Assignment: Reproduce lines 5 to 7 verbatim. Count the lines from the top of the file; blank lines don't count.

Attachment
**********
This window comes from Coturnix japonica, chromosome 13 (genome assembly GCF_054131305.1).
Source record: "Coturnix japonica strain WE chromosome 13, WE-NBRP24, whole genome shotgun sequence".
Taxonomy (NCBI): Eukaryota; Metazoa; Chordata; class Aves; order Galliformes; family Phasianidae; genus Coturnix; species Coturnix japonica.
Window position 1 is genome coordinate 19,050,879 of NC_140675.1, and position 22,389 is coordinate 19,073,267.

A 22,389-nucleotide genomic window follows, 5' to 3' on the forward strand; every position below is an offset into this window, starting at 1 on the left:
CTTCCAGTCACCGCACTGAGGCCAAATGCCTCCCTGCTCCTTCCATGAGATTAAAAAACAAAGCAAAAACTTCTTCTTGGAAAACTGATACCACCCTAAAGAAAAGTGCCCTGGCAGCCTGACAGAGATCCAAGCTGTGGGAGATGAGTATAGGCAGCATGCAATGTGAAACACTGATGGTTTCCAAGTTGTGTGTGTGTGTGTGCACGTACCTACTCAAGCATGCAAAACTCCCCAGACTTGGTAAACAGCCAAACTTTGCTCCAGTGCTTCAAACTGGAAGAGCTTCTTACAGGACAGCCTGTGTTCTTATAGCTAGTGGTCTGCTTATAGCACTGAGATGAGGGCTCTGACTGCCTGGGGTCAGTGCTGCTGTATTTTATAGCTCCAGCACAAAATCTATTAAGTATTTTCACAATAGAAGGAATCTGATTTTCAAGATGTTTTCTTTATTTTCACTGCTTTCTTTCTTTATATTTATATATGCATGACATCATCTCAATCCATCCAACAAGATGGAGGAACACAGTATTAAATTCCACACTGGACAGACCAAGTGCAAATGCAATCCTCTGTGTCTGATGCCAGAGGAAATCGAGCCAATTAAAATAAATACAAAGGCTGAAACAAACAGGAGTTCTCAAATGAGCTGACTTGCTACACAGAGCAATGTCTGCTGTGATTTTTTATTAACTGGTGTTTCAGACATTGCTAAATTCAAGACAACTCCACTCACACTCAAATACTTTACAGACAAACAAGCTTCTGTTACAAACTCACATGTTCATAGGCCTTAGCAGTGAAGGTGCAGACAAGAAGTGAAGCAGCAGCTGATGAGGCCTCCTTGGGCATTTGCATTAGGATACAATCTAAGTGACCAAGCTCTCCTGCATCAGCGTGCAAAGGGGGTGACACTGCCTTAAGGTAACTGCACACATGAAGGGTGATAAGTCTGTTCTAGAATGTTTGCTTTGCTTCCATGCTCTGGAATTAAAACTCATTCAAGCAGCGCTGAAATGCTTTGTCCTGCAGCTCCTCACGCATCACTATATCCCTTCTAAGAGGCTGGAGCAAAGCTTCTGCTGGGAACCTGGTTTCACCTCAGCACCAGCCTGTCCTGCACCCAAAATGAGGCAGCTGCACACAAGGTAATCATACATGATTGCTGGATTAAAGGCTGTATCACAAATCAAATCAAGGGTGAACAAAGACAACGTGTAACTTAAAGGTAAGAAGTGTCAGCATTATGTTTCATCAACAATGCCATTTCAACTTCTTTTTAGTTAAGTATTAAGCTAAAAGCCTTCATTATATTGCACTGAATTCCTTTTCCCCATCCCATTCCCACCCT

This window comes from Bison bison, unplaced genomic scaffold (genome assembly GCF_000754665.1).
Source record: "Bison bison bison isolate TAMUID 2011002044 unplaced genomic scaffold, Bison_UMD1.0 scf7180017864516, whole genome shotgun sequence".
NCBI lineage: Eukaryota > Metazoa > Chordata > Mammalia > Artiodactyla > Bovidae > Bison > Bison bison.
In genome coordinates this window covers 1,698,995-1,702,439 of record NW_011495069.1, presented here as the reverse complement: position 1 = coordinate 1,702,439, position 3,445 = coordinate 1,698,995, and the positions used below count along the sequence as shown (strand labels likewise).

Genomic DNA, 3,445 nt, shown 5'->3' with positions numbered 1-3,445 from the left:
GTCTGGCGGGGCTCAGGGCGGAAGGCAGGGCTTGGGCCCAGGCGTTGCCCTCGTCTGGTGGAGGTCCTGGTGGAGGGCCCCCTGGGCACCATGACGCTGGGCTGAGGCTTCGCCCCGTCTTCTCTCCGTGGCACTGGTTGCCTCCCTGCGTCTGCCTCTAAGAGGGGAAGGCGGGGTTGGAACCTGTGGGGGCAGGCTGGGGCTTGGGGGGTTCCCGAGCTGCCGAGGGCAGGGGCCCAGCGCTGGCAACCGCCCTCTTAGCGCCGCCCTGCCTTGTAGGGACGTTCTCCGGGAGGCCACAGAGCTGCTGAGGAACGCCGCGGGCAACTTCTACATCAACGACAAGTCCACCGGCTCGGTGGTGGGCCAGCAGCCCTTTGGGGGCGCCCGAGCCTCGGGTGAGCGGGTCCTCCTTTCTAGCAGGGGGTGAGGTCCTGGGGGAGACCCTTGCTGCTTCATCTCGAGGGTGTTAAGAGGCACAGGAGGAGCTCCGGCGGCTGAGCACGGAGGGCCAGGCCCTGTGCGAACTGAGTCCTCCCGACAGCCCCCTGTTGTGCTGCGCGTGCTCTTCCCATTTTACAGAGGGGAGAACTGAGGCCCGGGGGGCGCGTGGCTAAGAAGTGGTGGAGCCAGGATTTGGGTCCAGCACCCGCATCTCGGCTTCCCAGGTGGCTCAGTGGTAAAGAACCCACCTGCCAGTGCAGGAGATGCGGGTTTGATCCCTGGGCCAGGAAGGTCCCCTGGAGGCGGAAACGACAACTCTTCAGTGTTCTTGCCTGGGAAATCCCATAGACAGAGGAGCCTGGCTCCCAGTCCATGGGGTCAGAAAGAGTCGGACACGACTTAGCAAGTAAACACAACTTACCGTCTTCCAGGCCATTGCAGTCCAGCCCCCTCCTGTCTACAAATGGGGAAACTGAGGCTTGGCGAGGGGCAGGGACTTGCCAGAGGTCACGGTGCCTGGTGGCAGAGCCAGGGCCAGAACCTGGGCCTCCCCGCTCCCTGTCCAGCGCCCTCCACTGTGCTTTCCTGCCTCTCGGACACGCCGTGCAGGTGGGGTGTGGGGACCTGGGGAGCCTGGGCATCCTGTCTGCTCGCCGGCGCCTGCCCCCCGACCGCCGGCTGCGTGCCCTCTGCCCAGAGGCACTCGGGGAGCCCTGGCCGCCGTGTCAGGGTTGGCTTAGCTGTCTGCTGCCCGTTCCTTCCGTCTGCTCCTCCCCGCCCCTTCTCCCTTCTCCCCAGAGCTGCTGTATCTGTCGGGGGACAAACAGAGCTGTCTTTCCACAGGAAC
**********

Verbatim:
A 22,389-nucleotide genomic window follows, 5' to 3' on the forward strand; every position below is an offset into this window, starting at 1 on the left:
CTTCCAGTCACCGCACTGAGGCCAAATGCCTCCCTGCTCCTTCCATGAGATTAAAAAACAAAGCAAAAACTTCTTCTTGGAAAACTGATACCACCCTAAAGAAAAGTGCCCTGGCAGCCTGACAGAGATCCAAGCTGTGGGAGATGAGTATAGGCAGCATGCAATGTGAAACACTGATGGTTTCCAAGTTGTGTGTGTGTGTGTGCACGTACCTACTCAAGCATGCAAAACTCCCCAGACTTGGTAAACAGCCAAACTTTGCTCCAGTGCTTCAAACTGGAAGAGCTTCTTACAGGACAGCCTGTGTTCTTATAGCTAGTGGTCTGCTTATAGCACTGAGATGAGGGCTCTGACTGCCTGGGGTCAGTGCTGCTGTATTTTATAGCTCCAGCACAAAATCTATTAAGTATTTTCACAATAGAAGGAATCTGATTTTCAAGATGTTTTCTTTATTTTCACTGCTTTCTTTCTTTATATTTATATATGCATGACATCATCTCAATCCATCCAACAAGATGGAGGAACACAGTATTAAATTCCACACTGGACAGACCAAGTGCAAATGCAATCCTCTGTGTCTGATGCCAGAGGAAATCGAGCCAATTAAAATAAATACAAAGGCTGAAACAAACAGGAGTTCTCAAATGAGCTGACTTGCTACACAGAGCAATGTCTGCTGTGATTTTTTATTAACTGGTGTTTCAGACATTGCTAAATTCAAGACAACTCCACTCACACTCAAATACTTTACAGACAAACAAGCTTCTGTTACAAACTCACATGTTCATAGGCCTTAGCAGTGAAGGTGCAGACAAGAAGTGAAGCAGCAGCTGATGAGGCCTCCTTGGGCATTTGCATTAGGATACAATCTAAGTGACCAAGCTCTCCTGCATCAGCGTGCAAAGGGGGTGACACTGCCTTAAGGTAACTGCACACATGAAGGGTGATAAGTCTGTTCTAGAATGTTTGCTTTGCTTCCATGCTCTGGAATTAAAACTCATTCAAGCAGCGCTGAAATGCTTTGTCCTGCAGCTCCTCACGCATCACTATATCCCTTCTAAGAGGCTGGAGCAAAGCTTCTGCTGGGAACCTGGTTTCACCTCAGCACCAGCCTGTCCTGCACCCAAAATGAGGCAGCTGCACACAAGGTAATCATACATGATTGCTGGATTAAAGGCTGTATCACAAATCAAATCAAGGGTGAACAAAGACAACGTGTAACTTAAAGGTAAGAAGTGTCAGCATTATGTTTCATCAACAATGCCATTTCAACTTCTTTTTAGTTAAGTATTAAGCTAAAAGCCTTCATTATATTGCACTGAATTCCTTTTCCCCATCCCATTCCCACCCT

This window comes from Bison bison, unplaced genomic scaffold (genome assembly GCF_000754665.1).